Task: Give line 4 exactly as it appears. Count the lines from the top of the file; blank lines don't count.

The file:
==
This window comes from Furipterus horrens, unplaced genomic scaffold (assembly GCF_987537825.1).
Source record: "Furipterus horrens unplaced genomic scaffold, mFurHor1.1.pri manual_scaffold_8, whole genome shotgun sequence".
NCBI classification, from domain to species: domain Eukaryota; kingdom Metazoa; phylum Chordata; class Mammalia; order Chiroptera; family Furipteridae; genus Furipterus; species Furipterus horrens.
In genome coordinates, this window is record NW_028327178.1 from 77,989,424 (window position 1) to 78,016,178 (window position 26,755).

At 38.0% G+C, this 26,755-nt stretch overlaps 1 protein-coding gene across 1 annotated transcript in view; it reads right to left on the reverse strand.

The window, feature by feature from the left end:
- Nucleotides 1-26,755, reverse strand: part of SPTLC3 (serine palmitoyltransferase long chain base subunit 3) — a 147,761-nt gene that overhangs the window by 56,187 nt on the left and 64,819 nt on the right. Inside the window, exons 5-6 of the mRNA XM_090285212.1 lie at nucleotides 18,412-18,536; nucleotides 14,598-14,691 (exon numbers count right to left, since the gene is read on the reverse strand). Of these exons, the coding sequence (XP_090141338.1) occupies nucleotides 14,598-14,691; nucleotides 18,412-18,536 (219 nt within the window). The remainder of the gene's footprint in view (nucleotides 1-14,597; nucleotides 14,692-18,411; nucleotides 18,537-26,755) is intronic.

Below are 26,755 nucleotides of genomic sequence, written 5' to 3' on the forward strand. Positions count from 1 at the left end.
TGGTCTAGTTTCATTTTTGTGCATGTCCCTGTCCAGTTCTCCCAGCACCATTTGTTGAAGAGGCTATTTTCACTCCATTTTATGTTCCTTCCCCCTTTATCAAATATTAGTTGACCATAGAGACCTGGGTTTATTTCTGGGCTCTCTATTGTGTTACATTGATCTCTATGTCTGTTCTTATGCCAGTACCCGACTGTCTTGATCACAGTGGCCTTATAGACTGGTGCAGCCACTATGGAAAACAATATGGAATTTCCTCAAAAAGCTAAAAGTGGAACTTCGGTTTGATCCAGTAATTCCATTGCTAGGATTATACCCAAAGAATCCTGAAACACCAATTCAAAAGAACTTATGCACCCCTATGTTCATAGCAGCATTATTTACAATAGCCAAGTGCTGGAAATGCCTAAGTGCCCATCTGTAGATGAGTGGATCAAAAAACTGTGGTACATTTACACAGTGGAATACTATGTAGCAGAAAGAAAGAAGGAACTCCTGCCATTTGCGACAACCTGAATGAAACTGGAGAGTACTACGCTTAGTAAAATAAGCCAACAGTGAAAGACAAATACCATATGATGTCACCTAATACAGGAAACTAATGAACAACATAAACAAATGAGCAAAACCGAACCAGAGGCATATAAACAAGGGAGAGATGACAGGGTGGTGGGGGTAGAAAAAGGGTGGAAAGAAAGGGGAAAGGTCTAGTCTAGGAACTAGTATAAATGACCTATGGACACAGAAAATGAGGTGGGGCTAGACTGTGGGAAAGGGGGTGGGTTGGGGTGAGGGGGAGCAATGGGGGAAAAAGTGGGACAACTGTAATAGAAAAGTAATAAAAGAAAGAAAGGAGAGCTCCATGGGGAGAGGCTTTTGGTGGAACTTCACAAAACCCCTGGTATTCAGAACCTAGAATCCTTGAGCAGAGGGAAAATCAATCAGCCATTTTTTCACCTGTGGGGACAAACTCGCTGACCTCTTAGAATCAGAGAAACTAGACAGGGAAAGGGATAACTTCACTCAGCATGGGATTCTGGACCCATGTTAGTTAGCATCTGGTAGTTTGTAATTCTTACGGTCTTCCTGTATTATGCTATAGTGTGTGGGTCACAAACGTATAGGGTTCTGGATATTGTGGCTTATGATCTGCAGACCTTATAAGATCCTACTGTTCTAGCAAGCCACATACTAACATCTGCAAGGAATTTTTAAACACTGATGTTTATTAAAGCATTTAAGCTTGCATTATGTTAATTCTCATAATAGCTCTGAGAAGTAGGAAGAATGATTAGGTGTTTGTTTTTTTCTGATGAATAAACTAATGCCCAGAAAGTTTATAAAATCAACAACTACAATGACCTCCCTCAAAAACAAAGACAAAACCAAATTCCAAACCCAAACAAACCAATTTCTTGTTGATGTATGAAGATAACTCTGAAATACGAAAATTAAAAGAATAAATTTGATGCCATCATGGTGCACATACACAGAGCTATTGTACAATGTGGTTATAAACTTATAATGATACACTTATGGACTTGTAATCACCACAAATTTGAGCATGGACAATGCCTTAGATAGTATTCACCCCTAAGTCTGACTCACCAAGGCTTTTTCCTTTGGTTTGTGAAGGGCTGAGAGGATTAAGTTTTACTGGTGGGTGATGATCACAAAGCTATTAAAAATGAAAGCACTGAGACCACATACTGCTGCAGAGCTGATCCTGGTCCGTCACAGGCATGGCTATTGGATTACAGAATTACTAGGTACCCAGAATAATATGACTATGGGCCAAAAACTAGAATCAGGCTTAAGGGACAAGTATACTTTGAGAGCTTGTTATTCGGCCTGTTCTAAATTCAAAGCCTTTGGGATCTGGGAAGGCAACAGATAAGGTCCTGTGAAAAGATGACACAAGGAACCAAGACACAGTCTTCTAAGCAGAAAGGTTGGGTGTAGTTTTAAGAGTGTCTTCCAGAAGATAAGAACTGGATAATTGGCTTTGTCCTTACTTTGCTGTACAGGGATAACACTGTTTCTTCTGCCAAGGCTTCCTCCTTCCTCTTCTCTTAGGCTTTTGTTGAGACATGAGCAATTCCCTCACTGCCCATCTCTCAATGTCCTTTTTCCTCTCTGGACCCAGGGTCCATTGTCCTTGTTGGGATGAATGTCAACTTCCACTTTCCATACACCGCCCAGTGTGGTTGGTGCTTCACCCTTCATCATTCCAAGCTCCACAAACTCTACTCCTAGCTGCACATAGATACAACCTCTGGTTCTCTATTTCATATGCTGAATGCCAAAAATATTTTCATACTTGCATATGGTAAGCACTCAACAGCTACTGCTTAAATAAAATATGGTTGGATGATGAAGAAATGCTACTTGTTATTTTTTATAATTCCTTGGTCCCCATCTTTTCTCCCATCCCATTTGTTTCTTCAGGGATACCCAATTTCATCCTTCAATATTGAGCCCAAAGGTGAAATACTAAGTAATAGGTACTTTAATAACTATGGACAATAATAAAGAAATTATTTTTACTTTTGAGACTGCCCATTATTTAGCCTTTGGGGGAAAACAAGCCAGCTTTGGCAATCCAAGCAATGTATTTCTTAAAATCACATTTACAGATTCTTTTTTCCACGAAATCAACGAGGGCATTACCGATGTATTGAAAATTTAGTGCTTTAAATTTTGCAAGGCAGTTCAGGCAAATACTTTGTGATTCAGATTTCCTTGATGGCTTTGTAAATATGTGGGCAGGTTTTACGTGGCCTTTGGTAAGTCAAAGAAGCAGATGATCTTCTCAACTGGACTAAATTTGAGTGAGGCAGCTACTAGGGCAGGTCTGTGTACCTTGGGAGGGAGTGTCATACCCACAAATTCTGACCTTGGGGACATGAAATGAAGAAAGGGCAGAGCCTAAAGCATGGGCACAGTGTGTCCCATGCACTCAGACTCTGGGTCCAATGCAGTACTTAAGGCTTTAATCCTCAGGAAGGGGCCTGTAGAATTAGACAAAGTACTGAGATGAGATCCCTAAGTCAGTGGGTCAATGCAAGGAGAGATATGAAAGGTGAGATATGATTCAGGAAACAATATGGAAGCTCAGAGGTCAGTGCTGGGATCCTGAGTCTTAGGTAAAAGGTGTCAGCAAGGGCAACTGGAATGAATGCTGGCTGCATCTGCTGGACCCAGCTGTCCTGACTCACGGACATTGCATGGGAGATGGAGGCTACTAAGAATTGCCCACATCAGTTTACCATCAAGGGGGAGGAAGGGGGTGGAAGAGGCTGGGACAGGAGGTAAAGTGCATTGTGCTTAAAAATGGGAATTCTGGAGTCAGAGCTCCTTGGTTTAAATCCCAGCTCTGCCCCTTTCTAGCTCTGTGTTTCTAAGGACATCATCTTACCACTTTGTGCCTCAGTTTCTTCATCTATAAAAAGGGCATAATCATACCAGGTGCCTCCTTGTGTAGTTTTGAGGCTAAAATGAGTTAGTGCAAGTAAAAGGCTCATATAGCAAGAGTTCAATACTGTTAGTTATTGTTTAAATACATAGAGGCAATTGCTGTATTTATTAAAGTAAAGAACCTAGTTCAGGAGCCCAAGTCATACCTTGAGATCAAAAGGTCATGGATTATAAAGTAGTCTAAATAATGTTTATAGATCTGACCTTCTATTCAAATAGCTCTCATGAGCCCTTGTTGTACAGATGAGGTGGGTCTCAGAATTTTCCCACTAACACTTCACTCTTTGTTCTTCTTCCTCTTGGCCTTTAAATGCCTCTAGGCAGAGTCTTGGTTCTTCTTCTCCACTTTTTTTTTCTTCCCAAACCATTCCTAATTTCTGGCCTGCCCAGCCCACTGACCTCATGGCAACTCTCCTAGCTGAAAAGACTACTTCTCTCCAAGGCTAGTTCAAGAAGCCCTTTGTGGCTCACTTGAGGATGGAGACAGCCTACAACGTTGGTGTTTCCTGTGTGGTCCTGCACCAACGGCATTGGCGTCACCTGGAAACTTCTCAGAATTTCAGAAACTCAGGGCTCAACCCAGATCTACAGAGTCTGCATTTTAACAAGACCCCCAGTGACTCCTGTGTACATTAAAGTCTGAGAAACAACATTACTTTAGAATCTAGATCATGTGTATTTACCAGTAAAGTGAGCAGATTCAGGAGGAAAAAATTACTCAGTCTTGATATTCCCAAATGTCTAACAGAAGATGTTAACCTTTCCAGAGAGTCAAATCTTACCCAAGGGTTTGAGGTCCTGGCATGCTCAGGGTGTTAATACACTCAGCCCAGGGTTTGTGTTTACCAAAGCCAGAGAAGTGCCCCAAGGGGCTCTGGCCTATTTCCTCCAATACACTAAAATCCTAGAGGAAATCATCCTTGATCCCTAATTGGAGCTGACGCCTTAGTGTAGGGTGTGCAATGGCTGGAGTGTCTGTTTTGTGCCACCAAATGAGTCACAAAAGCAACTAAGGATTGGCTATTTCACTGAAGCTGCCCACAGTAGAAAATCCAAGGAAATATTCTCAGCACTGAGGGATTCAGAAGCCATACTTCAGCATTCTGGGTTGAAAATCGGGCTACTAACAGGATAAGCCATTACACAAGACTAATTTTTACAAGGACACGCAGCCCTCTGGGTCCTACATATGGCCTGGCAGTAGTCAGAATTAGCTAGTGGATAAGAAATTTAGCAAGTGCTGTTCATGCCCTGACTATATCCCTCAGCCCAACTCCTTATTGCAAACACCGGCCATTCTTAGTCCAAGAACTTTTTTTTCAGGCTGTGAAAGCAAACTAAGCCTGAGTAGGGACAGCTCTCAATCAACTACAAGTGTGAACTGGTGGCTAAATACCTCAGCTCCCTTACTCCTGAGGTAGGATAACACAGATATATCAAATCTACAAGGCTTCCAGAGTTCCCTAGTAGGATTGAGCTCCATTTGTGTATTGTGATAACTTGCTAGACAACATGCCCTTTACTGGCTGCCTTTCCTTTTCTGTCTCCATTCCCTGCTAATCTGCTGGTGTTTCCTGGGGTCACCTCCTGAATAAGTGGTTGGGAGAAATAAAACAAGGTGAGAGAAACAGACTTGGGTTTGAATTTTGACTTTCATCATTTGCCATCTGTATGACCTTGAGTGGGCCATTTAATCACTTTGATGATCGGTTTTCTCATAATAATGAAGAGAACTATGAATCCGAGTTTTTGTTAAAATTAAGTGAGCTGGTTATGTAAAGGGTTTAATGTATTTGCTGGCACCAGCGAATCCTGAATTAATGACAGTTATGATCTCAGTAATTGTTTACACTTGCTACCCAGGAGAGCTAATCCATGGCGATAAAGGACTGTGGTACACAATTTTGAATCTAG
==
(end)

In genome coordinates, this window is record NW_028327178.1 from 77,989,424 (window position 1) to 78,016,178 (window position 26,755).